KENAI - The Watchman's Cabin on the northern side of the Kasilof River's mouth has seen a lot of residents and visitors in the last 120 or so years, and sadly not all of them have been kind to the endangered historic structure.
In addition to natural erosion from elements and the briny air, summer campers and fishermen annually squat in the cabin. Others have pulled down boards and logs to use for firewood at their own campsites. Vandals have spray painted the walls with graffiti. And, a few unsavory folks have even used the interior of the building for a latrine.
"It was taking a severe beating. There was just a total lack of respect for our history," said Gary Titus, a historian for the Kenai National Wildlife Refuge, who was among roughly two dozen volunteers that took part in a cabin raising party recently for the Watchman's Cabin.
It was the first step in moving, restoring and preserving the historically significant structure, which has long sat in a bureaucratic limbo that prevented these actions from happening sooner.
"The technical owner of the land is the Alaska Department of Natural Resources," said Kasilof Regional Historical Association board member Catherine Cassidy, but she added that the property the Watchman's Cabin resides on also has been designated as School Trust land, which does not allow for the property to be identified as park land, which would have aided those interested in preserving the cabin onsite.
"We couldn't get administrative control of the land, and we couldn't restore it on land that wasn't ours, so we did the next best thing," Cassidy said.
Kasilof Regional Historical Association sought to move it, and in July, the Department of Natural Resources' Division of Mining and Water gave permission for the cabin to be transported 5.5 miles to the Kasilof Regional Historical Association museum grounds on Kalifornsky Beach Road in Kasilof, where roughly six other historic structures - in addition to numerous outbuildings and caches - already reside for preservation purposes.
The state will retain ownership of the cabin, but Cassidy said, "There it will be restored and hopefully one day moved back when the land issue is resolved."
Alan Boraas, anthropology professor at Kenai Peninsula College, said he believes in the relevance of preserving the structure for the future to better understand the past of this area.
"This is one of the oldest structures on the Kenai Peninsula," he said, and added that through the Watchman's Cabin historians will be able to tell the tales of the early days of the commercial fishing on the peninsula, as well as the story of the Industrial Revolution spreading north.
Boraas said in 1882, the second cannery in Alaska was built at the mouth of the Kasilof River, forever changing the cultural landscape of Cook Inlet by reallocating salmon resources into the hands of Outside interests.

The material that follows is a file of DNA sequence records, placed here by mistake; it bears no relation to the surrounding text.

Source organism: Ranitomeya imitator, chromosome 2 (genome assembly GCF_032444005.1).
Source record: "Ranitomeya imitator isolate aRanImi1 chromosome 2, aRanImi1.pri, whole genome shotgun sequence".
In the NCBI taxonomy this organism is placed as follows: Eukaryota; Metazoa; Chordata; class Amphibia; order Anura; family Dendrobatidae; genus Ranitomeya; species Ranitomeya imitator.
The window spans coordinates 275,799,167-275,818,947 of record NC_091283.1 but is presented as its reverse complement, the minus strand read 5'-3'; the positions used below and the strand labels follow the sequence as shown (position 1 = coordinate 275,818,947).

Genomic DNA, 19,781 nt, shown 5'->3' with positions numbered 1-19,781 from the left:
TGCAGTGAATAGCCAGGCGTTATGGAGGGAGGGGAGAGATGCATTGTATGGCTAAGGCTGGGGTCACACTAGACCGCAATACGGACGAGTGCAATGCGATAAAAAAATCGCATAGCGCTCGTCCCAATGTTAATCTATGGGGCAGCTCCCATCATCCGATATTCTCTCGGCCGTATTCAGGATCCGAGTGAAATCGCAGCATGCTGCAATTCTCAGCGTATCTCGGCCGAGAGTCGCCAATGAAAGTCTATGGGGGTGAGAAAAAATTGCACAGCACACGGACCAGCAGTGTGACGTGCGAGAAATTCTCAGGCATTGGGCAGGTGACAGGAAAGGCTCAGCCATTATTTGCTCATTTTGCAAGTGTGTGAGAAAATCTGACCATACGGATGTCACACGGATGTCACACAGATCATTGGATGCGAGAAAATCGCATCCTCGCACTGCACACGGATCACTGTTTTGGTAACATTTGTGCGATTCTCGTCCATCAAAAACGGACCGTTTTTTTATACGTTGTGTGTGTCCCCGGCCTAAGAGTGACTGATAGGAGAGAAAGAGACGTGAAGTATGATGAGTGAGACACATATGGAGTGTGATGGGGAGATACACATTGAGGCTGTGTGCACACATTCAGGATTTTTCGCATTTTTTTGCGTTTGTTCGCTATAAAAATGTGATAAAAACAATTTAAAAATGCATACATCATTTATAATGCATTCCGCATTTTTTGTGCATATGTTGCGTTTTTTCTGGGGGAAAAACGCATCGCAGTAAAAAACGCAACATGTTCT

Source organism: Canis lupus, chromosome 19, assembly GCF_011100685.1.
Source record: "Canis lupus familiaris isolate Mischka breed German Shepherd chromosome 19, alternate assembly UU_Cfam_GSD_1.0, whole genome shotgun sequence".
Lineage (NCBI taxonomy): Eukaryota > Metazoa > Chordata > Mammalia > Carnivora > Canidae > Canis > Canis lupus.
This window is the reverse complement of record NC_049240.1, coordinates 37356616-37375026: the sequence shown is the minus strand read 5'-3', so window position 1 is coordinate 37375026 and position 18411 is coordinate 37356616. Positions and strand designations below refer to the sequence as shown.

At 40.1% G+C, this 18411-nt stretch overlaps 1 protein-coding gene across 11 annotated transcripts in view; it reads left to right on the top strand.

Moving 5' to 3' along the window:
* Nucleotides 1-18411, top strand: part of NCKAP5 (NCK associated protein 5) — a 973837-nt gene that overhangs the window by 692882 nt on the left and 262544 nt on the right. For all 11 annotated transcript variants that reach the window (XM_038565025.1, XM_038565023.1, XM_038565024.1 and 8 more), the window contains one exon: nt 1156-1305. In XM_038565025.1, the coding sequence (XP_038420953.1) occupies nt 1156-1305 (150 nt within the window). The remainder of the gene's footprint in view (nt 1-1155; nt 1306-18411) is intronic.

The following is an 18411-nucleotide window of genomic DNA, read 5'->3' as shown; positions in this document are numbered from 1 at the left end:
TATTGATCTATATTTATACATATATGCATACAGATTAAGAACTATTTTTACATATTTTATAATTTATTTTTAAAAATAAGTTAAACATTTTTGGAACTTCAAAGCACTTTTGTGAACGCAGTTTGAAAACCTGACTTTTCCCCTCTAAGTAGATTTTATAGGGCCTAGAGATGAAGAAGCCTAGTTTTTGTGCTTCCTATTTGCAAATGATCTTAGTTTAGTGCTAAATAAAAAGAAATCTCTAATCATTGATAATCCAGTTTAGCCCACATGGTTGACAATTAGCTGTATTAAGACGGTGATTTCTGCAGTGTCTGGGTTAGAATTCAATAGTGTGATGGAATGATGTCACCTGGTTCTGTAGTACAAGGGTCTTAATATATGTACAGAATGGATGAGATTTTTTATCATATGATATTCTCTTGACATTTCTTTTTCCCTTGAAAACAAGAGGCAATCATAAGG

The Watchman's Cabin's came shortly thereafter. The exact date is unknown, but it was believed to have between 1882 and the late 1890s.
"During the summer months the structure served as the residence for the cannery's superintendent, one of the earliest of which was Harry M. Weatherbee," Boraas said.
Weatherbee was probably the most important person on the peninsula during that time period, since he would have been in charge of hiring and firing people, and largely been responsible for maintaining law and order.
The Watchman's Cabin reflects this power, since for the period it was built it was nothing short of a mansion. With a later addition, the total structure is 33-feet wide by 35-feet long, and has two stories and seven rooms. There are several large windows to let sunlight in throughout the day, which was uncommon during a time when it was difficult to heat buildings, and evidence indicates wallpaper - another extravagance for the era - covered the interior.
Weatherbee was a photographer and made many photographs of the structure and area during this time, many of which currently are on display in the Walter Ward Building at Kenai Peninsula College. After Weatherbee vacated the building, it was used to house the winter watchmen who were hired to live there and ensure that the owner's investments were protected from vandals and thieves.
The cannery was closed during the Great Depression, and the house saw its last occupant a couple decades later.
"Odman Kooly is believed to be the last watchman, and he lived there into the '50s," Boraas said.
The Watchman's Cabin also tells more than the cultural history of the area, it also can give historians insight into what ethnicity built the structure, according to Titus.
"A real craftsman built this," he said, and explained the reason is a very unique type of notching to the logs of the original structure.
"It's a step-and-latch notch from Bohemia. It's the only one I know of on the Kenai Peninsula. A dovetail - which is more of a Finnish-Swedish notch - is much more common in this area," Titus added.
As to when it was built, samples will be taken from the logs for dendrochronology, which will give a more exact date for when the trees were cut into logs for construction of the structure, Titus said.
The strong construction will allow the main cabin to be moved as is in October, but the newer addition to the cabin will come off, after each log and board is systematically cataloged, in case it too is restored.
"We're still debating that," Titus said.
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